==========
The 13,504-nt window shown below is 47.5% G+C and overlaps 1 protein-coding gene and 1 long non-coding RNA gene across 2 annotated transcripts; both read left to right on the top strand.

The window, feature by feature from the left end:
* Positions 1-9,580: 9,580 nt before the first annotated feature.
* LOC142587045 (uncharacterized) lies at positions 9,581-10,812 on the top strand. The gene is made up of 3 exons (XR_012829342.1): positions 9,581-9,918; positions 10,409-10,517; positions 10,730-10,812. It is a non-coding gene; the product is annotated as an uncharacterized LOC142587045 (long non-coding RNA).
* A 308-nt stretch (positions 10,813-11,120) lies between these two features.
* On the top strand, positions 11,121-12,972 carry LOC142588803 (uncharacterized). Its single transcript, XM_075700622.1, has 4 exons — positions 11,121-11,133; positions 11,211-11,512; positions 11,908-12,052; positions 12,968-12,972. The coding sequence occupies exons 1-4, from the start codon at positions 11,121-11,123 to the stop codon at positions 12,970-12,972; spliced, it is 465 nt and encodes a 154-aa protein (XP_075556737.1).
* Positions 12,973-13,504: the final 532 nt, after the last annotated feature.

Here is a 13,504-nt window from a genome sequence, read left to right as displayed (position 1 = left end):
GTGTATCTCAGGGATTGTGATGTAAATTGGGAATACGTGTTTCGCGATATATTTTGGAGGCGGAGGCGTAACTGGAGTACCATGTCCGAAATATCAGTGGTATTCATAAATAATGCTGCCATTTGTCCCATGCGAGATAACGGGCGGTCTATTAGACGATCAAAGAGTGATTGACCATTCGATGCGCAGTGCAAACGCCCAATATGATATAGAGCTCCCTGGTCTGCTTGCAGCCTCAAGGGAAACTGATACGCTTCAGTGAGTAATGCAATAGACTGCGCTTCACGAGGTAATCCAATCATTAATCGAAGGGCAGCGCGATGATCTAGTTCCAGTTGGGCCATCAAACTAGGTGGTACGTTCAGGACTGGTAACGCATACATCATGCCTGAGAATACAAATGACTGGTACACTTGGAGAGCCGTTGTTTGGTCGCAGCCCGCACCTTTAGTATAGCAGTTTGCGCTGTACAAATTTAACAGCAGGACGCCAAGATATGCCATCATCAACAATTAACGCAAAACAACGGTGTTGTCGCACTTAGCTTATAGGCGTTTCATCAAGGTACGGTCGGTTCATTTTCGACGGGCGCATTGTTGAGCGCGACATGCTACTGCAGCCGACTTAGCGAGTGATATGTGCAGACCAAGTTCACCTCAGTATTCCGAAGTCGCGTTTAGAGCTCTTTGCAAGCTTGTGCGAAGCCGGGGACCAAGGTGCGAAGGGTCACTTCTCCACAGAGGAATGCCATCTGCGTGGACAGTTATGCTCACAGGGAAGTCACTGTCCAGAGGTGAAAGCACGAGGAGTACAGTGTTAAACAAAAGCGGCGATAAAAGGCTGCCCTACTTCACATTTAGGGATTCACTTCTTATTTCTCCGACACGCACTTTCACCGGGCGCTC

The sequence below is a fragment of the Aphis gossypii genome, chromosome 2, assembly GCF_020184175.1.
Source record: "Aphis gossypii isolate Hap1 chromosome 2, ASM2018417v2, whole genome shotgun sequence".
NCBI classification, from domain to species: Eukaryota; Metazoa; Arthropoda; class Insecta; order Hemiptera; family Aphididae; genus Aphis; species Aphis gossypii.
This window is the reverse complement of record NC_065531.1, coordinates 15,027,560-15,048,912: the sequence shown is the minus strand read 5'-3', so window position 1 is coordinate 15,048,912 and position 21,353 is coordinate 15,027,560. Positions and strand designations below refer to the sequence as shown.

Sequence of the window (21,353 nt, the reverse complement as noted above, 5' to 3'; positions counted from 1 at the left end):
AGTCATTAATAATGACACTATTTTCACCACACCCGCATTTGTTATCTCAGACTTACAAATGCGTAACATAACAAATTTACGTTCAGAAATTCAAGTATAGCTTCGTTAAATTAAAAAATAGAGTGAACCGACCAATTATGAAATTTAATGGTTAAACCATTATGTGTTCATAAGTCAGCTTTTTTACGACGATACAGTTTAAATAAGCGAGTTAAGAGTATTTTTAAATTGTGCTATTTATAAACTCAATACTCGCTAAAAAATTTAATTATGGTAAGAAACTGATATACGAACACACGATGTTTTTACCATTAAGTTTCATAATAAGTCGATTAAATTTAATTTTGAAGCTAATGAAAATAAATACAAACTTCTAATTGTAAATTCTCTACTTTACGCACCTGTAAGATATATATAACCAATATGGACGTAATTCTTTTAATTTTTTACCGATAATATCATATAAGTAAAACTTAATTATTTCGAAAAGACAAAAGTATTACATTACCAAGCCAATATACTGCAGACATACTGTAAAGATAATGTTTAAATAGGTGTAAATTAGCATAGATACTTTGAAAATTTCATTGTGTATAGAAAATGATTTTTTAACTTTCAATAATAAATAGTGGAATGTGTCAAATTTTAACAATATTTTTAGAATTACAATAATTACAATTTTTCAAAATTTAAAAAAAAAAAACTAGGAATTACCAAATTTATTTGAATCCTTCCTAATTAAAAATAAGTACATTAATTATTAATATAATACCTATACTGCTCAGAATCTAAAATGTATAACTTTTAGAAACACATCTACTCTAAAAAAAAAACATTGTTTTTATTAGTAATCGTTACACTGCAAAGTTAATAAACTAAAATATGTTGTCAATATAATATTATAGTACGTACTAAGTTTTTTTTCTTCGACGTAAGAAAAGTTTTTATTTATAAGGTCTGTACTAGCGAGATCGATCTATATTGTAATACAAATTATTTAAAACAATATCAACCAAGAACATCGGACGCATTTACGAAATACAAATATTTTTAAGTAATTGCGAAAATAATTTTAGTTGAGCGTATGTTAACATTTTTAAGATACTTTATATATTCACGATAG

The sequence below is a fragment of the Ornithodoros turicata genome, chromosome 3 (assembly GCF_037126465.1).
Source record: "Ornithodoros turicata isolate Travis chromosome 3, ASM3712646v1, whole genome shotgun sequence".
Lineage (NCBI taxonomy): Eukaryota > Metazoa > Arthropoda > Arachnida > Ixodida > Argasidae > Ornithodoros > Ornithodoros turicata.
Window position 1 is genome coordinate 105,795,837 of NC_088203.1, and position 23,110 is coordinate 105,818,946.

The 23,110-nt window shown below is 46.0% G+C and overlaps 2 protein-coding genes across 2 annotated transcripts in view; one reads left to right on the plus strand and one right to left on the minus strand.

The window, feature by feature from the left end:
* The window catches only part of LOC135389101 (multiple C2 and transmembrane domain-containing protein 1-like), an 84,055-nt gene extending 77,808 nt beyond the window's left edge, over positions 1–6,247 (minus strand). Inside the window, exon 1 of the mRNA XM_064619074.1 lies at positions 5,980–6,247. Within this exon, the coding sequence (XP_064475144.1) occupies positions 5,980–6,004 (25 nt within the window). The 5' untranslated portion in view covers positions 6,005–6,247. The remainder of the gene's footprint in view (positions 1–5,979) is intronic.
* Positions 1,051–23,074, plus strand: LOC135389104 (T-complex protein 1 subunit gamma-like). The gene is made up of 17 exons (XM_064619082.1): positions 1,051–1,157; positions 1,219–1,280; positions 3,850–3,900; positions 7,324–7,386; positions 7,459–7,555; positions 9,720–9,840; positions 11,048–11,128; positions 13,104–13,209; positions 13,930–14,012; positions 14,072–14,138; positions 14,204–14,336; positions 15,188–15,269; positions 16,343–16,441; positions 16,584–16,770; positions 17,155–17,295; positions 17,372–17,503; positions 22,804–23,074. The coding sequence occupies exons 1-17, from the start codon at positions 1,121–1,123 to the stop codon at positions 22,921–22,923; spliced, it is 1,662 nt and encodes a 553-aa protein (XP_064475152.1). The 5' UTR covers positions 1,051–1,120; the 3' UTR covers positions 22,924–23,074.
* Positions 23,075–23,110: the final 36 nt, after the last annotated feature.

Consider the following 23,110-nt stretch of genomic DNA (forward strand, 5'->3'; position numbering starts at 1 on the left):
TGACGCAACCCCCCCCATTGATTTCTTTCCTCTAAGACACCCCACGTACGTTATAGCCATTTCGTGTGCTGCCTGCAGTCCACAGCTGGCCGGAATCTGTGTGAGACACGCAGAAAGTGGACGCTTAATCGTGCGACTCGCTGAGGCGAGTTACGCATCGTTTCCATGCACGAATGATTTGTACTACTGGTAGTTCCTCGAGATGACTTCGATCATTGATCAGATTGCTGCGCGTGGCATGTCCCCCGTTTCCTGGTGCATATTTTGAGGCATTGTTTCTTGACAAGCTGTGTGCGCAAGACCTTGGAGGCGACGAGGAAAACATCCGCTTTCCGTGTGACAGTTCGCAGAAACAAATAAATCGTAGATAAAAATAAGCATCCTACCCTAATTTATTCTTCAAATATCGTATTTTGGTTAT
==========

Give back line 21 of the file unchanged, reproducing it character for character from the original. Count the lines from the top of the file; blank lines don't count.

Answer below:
The window, feature by feature from the left end: